4:20 PM, Aug 26, 2009 --
- NYSE down 9 (0.1%) to 6,687.94.
- DJIA up 4.23 (0.04%) to 9,544.
- S&P 500 up 0.12 (0.01%) to 1,028.
- Nasdaq up 0.20 (0.01%) to 2,024.
- Hang Seng up 0.1%
- Nikkei up 1.36%
- FTSE down 0.38%
(+) Alcatel-Lucent (ALU) inks contract with China Telecom, gets analyst upgrade.
(+) AVI Biopharma (AVII) reports positive Phase I study results in Duchenne Muscular Dystrophy.
(+) Kirkland's (KIRK) swings to Q2 profit.
(+) Williams-Sonoma (WSM) beats with Q2 results, revenue guidance straddles Street view.
(+) Human Genome Sciences (HGSI) added to gains seen on M&A speculation.
(+) Canadian Solar (CSIQ) inks development rights deal.
(+) CAE (CAE) inks military deals.
(+) Peregrine (PPHM) gets grant for hemorrhagic fevers antibody studies.
(+) Razer (RZ) says electric Hummer H3E drives over 50 miles on battery.
(+) Dollar Tree (DLTR) beats with Q2 results, guides above Street view.
(+) Cardiome Pharma (CRME) says management to buy stock.
(-) Thompson Creek (TC) selling shares.
(-) Fannie Mae (FNM) reopening $1 bln of $4 bln in 3-year benchmark note offering.
(-) Astronics (ATRO) cuts FY sales guidance.
Stock averages finish flat to positive owing to a late-session run that capped a day marked largely by profit-taking. The Dow's slim gain was enough to stretch its win streak to seven sessions.
Positive reports on new-home sales and factory orders offered support to the broader stock market but failed to inspire a fresh run at new highs. Stock averages hit their best levels of the year Tuesday and the broad S&P 500 is up nearly 50% since the 12-year lows hit in March.
Tech and financial shares were mixed. Energy issues declined. Retailers were mostly higher as many sector earnings results continue to show improvement.
Economic news did offer support to other recent news in support of a modest economic recovery. The Commerce Department said new home sales rose 9.6 percent in July for the fourth straight monthly increase. Sales rose to 433,000, the strongest pace since September and well above the 390,000 figure economists expected, the AP said.
A recovery in the housing market was just what investors were looking for to push stocks higher in step with evidence of improving consumer sentiment and employment, which sent stocks to fresh 2009 highs yesterday. However, some analysts say more positive data are likely to be needed to form a sustainable stock rally able to push through bouts of profit taking.
Separately, the Commerce Department said orders for goods expected to last at least three years rose 4.9 percent in July -- the biggest jump in two years and more than the 3 percent increase economists had expected. Volatile airline orders plumped up July's figure.
October crude fell $0.62, or 0.9%, to end at $71.43 a barrel, after falling as low as $70.67. The loss builds on the 3% drop recorded Tuesday after oil cleared $75 earlier this week for the first time in 10 months.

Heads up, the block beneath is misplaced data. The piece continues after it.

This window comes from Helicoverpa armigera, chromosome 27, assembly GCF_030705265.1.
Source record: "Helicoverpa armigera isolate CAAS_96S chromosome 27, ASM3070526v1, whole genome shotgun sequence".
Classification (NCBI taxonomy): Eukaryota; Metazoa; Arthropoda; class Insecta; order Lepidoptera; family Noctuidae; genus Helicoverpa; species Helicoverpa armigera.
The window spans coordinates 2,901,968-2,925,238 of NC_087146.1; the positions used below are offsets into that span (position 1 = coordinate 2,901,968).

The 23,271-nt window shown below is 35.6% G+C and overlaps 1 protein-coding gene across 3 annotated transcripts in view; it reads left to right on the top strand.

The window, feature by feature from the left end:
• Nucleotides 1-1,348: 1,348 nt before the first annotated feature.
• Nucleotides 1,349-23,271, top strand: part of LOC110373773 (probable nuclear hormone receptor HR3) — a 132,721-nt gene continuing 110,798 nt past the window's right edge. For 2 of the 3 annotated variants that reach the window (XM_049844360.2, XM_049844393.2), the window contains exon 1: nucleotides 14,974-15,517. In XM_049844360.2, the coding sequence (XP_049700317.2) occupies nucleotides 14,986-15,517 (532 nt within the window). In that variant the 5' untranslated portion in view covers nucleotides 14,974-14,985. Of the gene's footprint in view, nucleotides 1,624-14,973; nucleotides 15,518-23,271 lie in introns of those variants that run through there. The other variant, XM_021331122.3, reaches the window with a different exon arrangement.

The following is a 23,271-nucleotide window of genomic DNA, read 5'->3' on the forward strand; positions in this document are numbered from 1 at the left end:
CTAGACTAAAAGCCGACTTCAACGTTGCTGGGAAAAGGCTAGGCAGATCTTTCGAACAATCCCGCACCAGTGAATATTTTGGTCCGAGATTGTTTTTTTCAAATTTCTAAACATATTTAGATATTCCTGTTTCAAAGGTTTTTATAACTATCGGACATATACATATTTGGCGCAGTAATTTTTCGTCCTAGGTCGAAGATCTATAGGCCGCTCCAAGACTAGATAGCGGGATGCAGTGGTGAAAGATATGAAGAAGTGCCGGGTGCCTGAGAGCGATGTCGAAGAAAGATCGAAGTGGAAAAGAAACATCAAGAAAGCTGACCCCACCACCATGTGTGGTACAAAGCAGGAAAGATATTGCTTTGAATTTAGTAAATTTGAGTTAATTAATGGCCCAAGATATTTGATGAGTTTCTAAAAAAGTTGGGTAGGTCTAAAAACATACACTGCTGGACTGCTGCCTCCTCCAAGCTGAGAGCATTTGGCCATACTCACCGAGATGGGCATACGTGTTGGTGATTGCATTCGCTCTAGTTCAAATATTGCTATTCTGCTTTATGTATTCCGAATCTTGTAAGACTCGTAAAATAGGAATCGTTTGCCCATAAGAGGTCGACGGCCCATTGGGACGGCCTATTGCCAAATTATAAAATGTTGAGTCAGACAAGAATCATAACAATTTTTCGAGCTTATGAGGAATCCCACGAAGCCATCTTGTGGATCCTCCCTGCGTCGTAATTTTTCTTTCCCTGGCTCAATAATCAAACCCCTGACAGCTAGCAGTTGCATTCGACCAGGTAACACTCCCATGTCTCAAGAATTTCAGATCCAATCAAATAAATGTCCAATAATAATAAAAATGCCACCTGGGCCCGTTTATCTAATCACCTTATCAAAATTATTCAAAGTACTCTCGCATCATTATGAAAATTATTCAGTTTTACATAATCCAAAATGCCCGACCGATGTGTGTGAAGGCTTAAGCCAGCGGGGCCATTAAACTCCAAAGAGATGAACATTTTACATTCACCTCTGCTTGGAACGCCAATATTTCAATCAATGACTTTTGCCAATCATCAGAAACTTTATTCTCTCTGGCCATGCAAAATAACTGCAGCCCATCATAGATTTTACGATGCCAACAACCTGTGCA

The federal Energy Information Administration reported a 200,000 barrel gain in crude inventories, compared with a drop of 2.7 million barrels projected by analysts surveyed by Platts for the week ended Aug. 21. Gasoline inventories fell 1.7 million barrels nearly matching analysts' call for a 1.5 million barrel decrease, but distillate inventories rose by 800,000 barrels compared with a projected decrease of 700,000 barrels.
December gold settled at $945.80 an ounce, down 20 cents, on the Comex division of the New York Mercantile Exchange. It fell as low as $941.20 earlier.
As for individual movers, Williams-Sonoma (WSM) jumped after it reported Q2 non-GAAP EPS of $0.05 vs $0.09 in the year-ago quarter and better than the Thomson Reuters mean analyst estimate for a loss of $0.09. Revenue fell 18% to $672 million. The Street looks for $658.3 million. Same-store sales fell 15.3%. Revenue guidance straddles the Street view.
Dollar Tree (DLTR) gained after it says it earned $0.63 per share in Q2, topping the Thomson Reuters estimate for $0.54. Sales were $1.22 billion, versus the consensus for $1.21559 billion.
DSW (DSW) was firm after it earned $0.17 per share in Q2, better than the First Call consensus of $0.11. Sales were $369.5 million, versus the $370 million consensus. For FY10, DSW sees EPS of $0.37-0.45, above the $0.34 consensus and up from previous guidance of $0.30-0.35.
On the downside, Concurrent (CCUR) slid after missing Q4 and FY estimates. Q4 sales were $15.9 million, below the Thomson Reuters estimate for $18.75 million. EPS were $0.03, below expectations for $0.15. FY sales were $71.6 million, below estimates for $74.45 million. EPS, less items, were $0.26, below forecasts for $0.39.
Brown Shoe (BWS) missed Q2 sales estimates and forecasting FY sales below expectations. It lost $0.10 per share in Q2, including items. The consensus was for a loss of $0.07, typically without items. Revenues were $511.6 million, below the $539.27 million consensus.
It sees FY net sales between $2.18 billion and $2.20 billion, below the
consensus of $2.22B. Famous Footwear same-store sales are expected to decline
in the low- to mid-single digit range in the back half of 2009.